Well I did this on a whim, and my “sound system” is a 40 inch flatscreen, so take that for what it’s worth. Pretty much fun, though I don’t hold much hope in being able to distinguish one from the other. LOL

Steve,
11 miles west of the Brooklyn Bridge.

I thought the test was really well done. It was easy to follow the instructions and the procedure worked flawlessly. I have been a pianist/guitarist/musician my whole life and was a professional piano tuner for 15 years. I will be very interested to see my results because I believe I could hear a difference in a fairly predictable way. Of course reality is always preferable to me, so if it was just some sort of projection on my part it will be fascinating and extremely instructive. Thanks so much for taking the time and effort to design and execute such an informative experiment. On a side note, what made the test particularly engaging was clip# 2 which I thoroughly enjoyed (enough to be still entertained by it after more than 32 times). I would very much like to know the name of the piece and the artist. Was it by any chance E.S.T (the Esbjörn Svensson Trio)? Again, thanks so much.

Rai Singh Khalsa,
Knoxville,TN – USA

I was trying to decide what format to rip my cd’s to an external hard drive. I have been researching for months what would be the best format to use and there are so many opinions out there. After taking your test and not really able to hear much difference, I realize I am wasting too much time trying to do what’s “right” when I could just be listening to the 100’s of good CDs I have. Thanks!

Heather
Columbus, GA – USA

I’m amazed people still say that compression is bad, when I know at high rates it’s really hard to tell, as it was in this test.

Tim,
London

Good test, I just can’t tell the difference even with good headphones.

Jordan,
Athens, USA

Impressive! It was difficult to tell the difference, and I have no idea how I did.

Noa,
San Francisco, CA

Thank you for providing the test. Hope you are wonderful 🙂 Greetings from Denmark.

Michael
Rødekro, Denmark

I have tinnitus, but I know I can normally hear when a recording has bad audio. I think your clips could make an interesting psychology test, since clips that start with a low tune, and end with a high tune, will be more likely to make the person feel that the second set is better, because it makes them feel better. High to low will do the opposite. A person really needs to hear a complete song, and it needs to be one that they are familiar with.

Jess
Phoenix, USA

I actually did this test with high-end personal audio equipment before and I found this setup (just MacBook Pro and cheap $5 earbuds) to be more revealing of the differences. Interesting. I tended to pick the 256 AAC version as being “better-sounding” to me because the treble response of these earbuds must be really weird or something; the CD-quality tracks often sounded a bit harsher to me.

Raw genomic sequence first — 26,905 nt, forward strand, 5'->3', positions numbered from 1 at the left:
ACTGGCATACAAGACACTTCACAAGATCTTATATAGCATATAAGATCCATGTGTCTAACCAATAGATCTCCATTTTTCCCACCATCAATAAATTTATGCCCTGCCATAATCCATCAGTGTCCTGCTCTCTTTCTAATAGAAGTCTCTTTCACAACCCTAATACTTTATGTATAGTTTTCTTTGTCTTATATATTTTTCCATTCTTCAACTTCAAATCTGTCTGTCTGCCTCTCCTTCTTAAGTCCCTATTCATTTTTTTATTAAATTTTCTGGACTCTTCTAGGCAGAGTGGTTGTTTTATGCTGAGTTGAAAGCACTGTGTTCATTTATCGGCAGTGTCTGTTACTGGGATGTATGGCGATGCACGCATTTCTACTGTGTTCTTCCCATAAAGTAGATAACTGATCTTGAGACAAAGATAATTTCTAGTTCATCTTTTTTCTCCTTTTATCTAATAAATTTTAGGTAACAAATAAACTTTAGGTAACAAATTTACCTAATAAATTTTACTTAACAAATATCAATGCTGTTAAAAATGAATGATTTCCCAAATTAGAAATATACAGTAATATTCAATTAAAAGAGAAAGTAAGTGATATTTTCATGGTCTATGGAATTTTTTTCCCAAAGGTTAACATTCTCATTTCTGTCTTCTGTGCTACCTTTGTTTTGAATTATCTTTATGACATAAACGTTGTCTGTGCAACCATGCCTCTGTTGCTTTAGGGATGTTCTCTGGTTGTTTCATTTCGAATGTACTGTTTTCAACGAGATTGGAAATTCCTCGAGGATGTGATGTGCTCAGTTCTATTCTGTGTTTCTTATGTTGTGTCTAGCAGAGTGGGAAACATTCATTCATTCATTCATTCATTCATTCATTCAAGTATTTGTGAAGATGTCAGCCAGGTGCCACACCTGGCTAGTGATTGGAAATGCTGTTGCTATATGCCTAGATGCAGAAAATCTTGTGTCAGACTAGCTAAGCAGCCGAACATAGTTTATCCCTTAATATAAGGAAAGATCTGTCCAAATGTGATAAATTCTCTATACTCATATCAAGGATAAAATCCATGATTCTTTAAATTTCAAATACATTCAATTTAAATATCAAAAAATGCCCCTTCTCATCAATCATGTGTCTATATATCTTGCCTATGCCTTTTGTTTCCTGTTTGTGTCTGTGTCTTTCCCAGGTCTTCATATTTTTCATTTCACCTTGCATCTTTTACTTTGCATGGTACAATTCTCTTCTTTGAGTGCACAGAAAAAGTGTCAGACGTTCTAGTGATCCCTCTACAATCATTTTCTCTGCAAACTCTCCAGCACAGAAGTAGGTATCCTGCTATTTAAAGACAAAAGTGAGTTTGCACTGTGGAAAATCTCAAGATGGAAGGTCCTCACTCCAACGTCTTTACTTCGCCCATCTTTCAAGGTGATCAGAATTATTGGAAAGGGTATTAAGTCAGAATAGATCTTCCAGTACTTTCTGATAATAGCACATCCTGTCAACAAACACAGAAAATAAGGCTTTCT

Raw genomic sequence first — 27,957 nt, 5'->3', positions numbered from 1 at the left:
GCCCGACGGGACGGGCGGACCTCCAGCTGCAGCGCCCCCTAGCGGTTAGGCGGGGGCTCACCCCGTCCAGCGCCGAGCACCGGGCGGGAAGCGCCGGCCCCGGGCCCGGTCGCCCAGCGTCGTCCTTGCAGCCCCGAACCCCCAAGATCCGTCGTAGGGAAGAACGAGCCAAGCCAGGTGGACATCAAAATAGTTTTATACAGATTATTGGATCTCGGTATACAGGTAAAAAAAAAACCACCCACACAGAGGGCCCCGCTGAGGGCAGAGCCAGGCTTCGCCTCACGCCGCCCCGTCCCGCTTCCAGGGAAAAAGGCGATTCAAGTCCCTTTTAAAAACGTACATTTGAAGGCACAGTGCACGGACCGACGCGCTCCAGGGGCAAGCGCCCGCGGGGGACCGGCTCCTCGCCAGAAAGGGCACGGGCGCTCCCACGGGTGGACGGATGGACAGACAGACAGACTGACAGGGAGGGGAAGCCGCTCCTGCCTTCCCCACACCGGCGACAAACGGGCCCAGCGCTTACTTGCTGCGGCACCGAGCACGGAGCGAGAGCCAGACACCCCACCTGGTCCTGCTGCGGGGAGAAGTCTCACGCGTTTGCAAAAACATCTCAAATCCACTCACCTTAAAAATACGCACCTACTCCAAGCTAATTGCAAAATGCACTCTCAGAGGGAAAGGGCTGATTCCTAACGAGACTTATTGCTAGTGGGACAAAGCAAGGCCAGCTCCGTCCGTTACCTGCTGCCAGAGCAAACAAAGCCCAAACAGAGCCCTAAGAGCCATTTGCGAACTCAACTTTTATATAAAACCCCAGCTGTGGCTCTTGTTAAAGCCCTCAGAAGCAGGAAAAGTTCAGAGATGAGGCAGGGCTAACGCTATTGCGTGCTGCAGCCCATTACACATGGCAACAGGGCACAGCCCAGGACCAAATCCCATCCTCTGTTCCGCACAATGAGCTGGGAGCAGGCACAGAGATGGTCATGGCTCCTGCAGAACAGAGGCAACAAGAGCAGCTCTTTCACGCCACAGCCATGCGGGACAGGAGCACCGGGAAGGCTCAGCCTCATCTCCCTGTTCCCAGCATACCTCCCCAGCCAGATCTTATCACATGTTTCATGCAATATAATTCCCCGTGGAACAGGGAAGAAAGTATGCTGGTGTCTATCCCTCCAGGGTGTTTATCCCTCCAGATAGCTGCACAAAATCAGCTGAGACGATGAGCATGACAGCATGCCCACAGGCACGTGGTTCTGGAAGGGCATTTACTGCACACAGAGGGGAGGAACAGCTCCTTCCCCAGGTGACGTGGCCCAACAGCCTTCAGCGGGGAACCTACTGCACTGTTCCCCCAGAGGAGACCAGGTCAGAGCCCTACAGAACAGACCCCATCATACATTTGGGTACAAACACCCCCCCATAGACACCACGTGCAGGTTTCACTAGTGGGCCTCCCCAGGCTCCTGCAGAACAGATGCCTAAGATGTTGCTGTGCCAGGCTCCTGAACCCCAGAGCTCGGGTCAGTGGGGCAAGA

Michael
Seatle, USA

Thanks for your effort! Always wanted to do something like this. I’m more the Rock n Roll type, but I think I can sense if something’s off. Very tough to say with this encoding format. Absolutely sufficient for my uses. Says the guy who is in the process of re-buying his favorite music in 96/24…one day, there will be a portable player (looking forward to PONO) and a quiet 3 minutes on the bus to work so I can FINALLY hear my favorite song and go: “wow, it sounds so much better now!”. But seriously, I’m a firm believer that it will make a difference, even to people like me. A year ago, my brother thought 160 kbps mp3s are okay sounding. I converted him. Maybe it will happen to me, too. Thanks again for setting this up!

Jakob
Zürich, Switzerland

Gruezi, Jakob! Getting feedback like yours is very rewarding. By the way, maybe PONO will indeed be a great portable player, but my guess is that it will still be very hard (if not impossible for most of us) to tell the difference between HD audio, lossless and AAC 256 kbps. We’ll see!

Useful and convenient 🙂

Miro
Piešťany, Slovakia

I sense that the PC sounds a little better than the phone. Might be imagination. Anyway I wanted to redo the test using the Asus. Still it was very hard for me to tell which one was CD, both parts sounded very good. Not sure if the order is randomized for each new test or if it’s the same when I do it this second time. Anyway I tried to not care about the previous result, I just gave it my best guess.

Sven-Olav
Stockholm, Sweden

Thank you for repeating, Sven-Olav. This will add statistical significance to your trials.  Unfortunately,  I haven’t been able to randomize the trials for the same clip. Different clips have different randomized sequences, though.

It was very hard for me to decide, aac at high speed [bit rate] seems very good. My hearing is good enough to let me enjoy listening to music with my bluetooth headset through the conventional wire rather than bluetooth – aptx. Still, if I got better than a random result here this would be surprising and inspiring. In any case I think I’ll try again soon with one more sample. Many thanks for making this available.

Sven-Olav
Stockholm, Sweden

Thank you for this test and showing me that I don’t have to worry about converting my music into AAC 256kb/s!